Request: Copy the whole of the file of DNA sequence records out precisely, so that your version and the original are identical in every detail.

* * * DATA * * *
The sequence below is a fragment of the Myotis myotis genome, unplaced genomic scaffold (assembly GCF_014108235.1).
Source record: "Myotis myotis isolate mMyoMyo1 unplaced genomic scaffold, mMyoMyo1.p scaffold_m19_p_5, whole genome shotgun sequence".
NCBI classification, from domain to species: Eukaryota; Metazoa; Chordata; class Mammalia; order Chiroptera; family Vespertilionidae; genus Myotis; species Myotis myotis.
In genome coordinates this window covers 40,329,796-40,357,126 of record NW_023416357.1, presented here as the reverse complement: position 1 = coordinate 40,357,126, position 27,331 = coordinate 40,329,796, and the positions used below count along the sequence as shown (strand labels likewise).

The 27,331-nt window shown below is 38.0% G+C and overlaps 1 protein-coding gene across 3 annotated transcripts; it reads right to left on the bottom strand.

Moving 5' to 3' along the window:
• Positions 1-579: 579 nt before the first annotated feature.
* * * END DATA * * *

The sequence below is a fragment of the Myotis myotis genome, unplaced genomic scaffold (assembly GCF_014108235.1).
Source record: "Myotis myotis isolate mMyoMyo1 unplaced genomic scaffold, mMyoMyo1.p scaffold_m19_p_5, whole genome shotgun sequence".
NCBI classification, from domain to species: Eukaryota; Metazoa; Chordata; class Mammalia; order Chiroptera; family Vespertilionidae; genus Myotis; species Myotis myotis.
In genome coordinates this window covers 40,329,796-40,357,126 of record NW_023416357.1, presented here as the reverse complement: position 1 = coordinate 40,357,126, position 27,331 = coordinate 40,329,796, and the positions used below count along the sequence as shown (strand labels likewise).

The 27,331-nt window shown below is 38.0% G+C and overlaps 1 protein-coding gene across 3 annotated transcripts; it reads right to left on the bottom strand.

Moving 5' to 3' along the window:
• Positions 1-579: 579 nt before the first annotated feature.